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Diesel Multiple Unit Fleet

Volume 35: debated on Wednesday 19 January 1983

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asked the Secretary of State for Transport what investment approval he has given for the replacement of the diesel multiple unit fleet of British Rail.

My right hon. Friend has approved the construction of 40 light-weight vehicles as the first stage in a major construction programme. We look forward to receiving the Railways Board's proposals for medium-weight vehicles in due course.

Is the Minister aware that, because of the Government's continued delays and refusals to pump cash into British Rail to replace the ageing diesel multiple units, staff and passengers on lines such as the north-east Lancashire and many others must endure discomfort, or even worse? When does the Minister expect the fleets to be replaced not only by the light-weight but by medium-weight units? What funds will the Government allocate to the project?

The hon. Gentleman is wrong in his allegations about Government contributions. British Rail's investment ceiling has been maintained in real terms, and public support is at a record level. The hon. Gentleman should understand that everyone wishes the ageing fleet of diesel multiple units to be replaced. British Rail has brought forward plans for light-weight vehicles, and will produce plans for medium-weight vehicles. Decisions on placing further orders will rest with the Railways Board, subject to any investment approval that it may need from my right hon. Friend.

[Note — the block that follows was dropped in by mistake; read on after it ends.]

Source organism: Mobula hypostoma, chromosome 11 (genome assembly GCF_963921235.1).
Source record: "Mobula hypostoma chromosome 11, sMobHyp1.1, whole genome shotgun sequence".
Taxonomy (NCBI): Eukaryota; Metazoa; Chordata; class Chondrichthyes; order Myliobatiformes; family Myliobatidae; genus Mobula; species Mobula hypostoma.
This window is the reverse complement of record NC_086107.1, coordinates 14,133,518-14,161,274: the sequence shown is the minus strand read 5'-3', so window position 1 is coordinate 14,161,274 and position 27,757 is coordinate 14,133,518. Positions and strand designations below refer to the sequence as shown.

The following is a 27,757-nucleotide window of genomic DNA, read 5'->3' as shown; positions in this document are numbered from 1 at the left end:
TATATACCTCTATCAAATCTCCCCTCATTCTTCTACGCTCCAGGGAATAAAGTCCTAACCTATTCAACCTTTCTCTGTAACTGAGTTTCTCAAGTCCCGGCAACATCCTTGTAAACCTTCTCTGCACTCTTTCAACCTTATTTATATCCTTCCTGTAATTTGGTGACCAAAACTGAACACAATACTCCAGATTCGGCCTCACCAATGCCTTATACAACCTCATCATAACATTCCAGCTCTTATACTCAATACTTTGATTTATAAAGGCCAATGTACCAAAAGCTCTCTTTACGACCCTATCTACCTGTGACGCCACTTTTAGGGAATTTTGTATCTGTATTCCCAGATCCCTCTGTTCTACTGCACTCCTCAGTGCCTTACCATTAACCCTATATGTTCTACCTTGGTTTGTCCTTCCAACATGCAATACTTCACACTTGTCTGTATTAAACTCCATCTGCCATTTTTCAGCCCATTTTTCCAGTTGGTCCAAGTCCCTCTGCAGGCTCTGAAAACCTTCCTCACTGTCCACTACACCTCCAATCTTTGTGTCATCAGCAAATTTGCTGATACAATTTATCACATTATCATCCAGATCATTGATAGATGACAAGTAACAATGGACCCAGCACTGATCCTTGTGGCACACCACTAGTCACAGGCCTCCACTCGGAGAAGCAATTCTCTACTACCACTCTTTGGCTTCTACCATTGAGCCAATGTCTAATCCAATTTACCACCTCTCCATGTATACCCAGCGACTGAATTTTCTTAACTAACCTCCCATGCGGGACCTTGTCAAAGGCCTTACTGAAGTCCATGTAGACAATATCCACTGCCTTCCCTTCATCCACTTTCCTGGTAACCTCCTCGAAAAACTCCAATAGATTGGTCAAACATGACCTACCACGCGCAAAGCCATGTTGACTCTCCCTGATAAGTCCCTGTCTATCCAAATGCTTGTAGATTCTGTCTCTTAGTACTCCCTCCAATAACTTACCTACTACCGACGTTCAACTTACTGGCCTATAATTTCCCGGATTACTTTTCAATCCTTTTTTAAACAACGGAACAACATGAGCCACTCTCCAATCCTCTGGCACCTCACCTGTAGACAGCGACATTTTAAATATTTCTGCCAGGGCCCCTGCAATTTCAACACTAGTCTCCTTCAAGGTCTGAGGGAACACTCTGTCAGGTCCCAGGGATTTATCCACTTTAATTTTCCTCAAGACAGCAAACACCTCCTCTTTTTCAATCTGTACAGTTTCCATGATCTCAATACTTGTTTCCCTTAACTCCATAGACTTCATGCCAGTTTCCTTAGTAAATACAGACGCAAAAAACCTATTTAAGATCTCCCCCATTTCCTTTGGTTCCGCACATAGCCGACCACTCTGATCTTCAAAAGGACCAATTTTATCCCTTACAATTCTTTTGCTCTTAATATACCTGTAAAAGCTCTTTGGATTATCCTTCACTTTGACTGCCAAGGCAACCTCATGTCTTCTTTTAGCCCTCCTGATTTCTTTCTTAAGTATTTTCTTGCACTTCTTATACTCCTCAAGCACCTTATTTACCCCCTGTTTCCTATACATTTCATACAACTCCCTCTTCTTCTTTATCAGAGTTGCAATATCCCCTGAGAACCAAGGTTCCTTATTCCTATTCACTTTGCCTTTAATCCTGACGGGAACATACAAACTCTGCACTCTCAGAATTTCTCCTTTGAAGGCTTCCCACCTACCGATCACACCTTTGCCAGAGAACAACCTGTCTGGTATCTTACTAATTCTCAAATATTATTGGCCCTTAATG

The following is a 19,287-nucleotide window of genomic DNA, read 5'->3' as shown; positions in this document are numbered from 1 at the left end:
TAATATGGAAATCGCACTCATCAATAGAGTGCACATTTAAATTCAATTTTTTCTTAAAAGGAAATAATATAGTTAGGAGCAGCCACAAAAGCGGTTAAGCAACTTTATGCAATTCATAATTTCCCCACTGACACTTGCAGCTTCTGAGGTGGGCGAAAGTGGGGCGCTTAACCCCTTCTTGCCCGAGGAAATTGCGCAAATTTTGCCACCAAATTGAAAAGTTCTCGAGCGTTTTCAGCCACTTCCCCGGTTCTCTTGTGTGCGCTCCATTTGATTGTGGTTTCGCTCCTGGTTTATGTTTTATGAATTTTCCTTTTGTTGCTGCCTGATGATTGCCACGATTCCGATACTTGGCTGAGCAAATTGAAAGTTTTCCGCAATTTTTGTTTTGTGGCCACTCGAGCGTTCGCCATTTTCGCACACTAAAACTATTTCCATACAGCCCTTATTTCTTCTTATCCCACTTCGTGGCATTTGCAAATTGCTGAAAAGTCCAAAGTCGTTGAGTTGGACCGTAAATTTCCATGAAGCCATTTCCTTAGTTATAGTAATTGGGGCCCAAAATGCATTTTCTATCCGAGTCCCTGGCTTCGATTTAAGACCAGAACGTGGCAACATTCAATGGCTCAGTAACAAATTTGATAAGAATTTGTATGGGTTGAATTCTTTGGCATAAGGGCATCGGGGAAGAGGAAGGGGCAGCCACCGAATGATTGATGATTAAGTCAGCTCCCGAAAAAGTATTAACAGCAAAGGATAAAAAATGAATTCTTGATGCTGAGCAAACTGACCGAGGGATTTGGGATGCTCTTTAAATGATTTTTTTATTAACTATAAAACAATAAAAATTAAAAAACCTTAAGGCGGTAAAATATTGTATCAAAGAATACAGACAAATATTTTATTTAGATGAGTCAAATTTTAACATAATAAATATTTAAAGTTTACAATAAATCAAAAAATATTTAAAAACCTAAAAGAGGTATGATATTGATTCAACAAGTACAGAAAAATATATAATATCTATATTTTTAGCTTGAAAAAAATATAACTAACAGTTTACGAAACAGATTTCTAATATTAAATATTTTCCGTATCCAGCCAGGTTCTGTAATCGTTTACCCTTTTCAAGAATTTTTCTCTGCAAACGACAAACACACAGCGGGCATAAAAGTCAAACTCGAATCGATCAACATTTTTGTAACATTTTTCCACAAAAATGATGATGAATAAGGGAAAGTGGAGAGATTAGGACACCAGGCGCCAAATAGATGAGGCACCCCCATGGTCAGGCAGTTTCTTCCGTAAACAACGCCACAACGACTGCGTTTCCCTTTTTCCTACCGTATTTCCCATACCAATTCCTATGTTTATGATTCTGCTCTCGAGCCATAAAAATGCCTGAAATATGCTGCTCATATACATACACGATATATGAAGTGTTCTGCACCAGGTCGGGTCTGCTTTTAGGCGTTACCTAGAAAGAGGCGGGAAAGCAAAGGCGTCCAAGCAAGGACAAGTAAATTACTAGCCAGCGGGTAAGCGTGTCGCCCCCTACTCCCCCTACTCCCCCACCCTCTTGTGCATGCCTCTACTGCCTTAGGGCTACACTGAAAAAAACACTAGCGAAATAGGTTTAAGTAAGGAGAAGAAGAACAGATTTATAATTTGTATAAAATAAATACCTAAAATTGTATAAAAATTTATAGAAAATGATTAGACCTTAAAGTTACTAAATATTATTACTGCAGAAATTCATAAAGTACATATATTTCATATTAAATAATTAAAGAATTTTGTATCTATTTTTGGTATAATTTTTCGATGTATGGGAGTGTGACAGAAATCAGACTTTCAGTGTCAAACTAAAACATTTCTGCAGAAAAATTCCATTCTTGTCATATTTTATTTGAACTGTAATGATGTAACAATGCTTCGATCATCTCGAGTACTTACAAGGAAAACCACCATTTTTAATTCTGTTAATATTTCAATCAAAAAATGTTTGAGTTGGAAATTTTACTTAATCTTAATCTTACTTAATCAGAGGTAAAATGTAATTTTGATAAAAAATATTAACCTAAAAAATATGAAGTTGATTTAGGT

Why has the new investment on the St. Pancras-Bedford line not yet been utilised, even though £150 million of taxpayers' money was spent on the project a long time ago?

I very much regret that ASLEF is stopping that important investment being brought into proper use. My hon. Friend's question emphasises the tremendous importance of improved productivity to the future of the railways system.

Does the Minister agree that the investment ceiling to which he referred has become absolutely irrelevant for British Rail, and that the combined effect of the external financing limit and lack of Government investment approvals has been to reduce the real investment expenditure in every year since the Government took office?

As the right hon. Gentleman knows, a great deal of resources, which would have been available for investment in British Rail, have been lost because of the enormous cost of strikes—no less than £240 million last year.